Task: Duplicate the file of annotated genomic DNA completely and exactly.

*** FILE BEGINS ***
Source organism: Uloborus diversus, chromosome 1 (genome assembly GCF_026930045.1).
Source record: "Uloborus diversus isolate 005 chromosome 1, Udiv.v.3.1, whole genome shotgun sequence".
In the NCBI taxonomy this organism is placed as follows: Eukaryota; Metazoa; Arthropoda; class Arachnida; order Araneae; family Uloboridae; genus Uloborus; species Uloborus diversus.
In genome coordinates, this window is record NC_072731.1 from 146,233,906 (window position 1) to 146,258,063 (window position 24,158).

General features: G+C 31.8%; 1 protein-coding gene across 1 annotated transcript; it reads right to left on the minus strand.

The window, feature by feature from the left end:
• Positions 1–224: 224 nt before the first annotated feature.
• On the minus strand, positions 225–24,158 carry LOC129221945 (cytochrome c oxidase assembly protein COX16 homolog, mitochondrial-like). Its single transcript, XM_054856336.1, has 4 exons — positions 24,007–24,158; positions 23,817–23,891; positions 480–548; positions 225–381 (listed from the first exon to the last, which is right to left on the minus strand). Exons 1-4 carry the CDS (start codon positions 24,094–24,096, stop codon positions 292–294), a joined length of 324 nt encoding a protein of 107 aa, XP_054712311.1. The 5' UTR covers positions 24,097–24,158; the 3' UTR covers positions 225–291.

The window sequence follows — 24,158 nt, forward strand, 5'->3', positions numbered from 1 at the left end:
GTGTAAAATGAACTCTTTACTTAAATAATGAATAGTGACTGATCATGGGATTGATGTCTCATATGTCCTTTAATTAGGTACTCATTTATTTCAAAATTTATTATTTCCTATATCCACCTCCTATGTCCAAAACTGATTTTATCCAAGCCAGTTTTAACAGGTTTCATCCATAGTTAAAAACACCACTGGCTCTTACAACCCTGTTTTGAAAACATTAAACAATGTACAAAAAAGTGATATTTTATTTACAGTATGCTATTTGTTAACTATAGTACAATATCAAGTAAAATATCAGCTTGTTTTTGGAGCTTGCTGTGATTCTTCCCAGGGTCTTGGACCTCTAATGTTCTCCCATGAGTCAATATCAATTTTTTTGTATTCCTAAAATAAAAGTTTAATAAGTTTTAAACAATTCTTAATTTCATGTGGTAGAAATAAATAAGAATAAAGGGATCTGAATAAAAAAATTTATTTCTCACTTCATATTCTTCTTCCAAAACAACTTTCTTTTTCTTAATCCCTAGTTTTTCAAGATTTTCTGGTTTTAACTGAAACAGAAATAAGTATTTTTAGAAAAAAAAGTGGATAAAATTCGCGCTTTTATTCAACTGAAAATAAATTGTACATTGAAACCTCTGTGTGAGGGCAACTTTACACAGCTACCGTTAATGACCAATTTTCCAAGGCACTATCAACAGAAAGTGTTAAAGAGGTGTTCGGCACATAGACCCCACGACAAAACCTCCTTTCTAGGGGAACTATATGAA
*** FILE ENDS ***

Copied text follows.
Source organism: Uloborus diversus, chromosome 1 (genome assembly GCF_026930045.1).
Source record: "Uloborus diversus isolate 005 chromosome 1, Udiv.v.3.1, whole genome shotgun sequence".
In the NCBI taxonomy this organism is placed as follows: Eukaryota; Metazoa; Arthropoda; class Arachnida; order Araneae; family Uloboridae; genus Uloborus; species Uloborus diversus.
In genome coordinates, this window is record NC_072731.1 from 146,233,906 (window position 1) to 146,258,063 (window position 24,158).

General features: G+C 31.8%; 1 protein-coding gene across 1 annotated transcript; it reads right to left on the minus strand.

The window, feature by feature from the left end:
• Positions 1–224: 224 nt before the first annotated feature.
• On the minus strand, positions 225–24,158 carry LOC129221945 (cytochrome c oxidase assembly protein COX16 homolog, mitochondrial-like). Its single transcript, XM_054856336.1, has 4 exons — positions 24,007–24,158; positions 23,817–23,891; positions 480–548; positions 225–381 (listed from the first exon to the last, which is right to left on the minus strand). Exons 1-4 carry the CDS (start codon positions 24,094–24,096, stop codon positions 292–294), a joined length of 324 nt encoding a protein of 107 aa, XP_054712311.1. The 5' UTR covers positions 24,097–24,158; the 3' UTR covers positions 225–291.

The window sequence follows — 24,158 nt, forward strand, 5'->3', positions numbered from 1 at the left end:
GTGTAAAATGAACTCTTTACTTAAATAATGAATAGTGACTGATCATGGGATTGATGTCTCATATGTCCTTTAATTAGGTACTCATTTATTTCAAAATTTATTATTTCCTATATCCACCTCCTATGTCCAAAACTGATTTTATCCAAGCCAGTTTTAACAGGTTTCATCCATAGTTAAAAACACCACTGGCTCTTACAACCCTGTTTTGAAAACATTAAACAATGTACAAAAAAGTGATATTTTATTTACAGTATGCTATTTGTTAACTATAGTACAATATCAAGTAAAATATCAGCTTGTTTTTGGAGCTTGCTGTGATTCTTCCCAGGGTCTTGGACCTCTAATGTTCTCCCATGAGTCAATATCAATTTTTTTGTATTCCTAAAATAAAAGTTTAATAAGTTTTAAACAATTCTTAATTTCATGTGGTAGAAATAAATAAGAATAAAGGGATCTGAATAAAAAAATTTATTTCTCACTTCATATTCTTCTTCCAAAACAACTTTCTTTTTCTTAATCCCTAGTTTTTCAAGATTTTCTGGTTTTAACTGAAACAGAAATAAGTATTTTTAGAAAAAAAAGTGGATAAAATTCGCGCTTTTATTCAACTGAAAATAAATTGTACATTGAAACCTCTGTGTGAGGGCAACTTTACACAGCTACCGTTAATGACCAATTTTCCAAGGCACTATCAACAGAAAGTGTTAAAGAGGTGTTCGGCACATAGACCCCACGACAAAACCTCCTTTCTAGGGGAACTATATGAA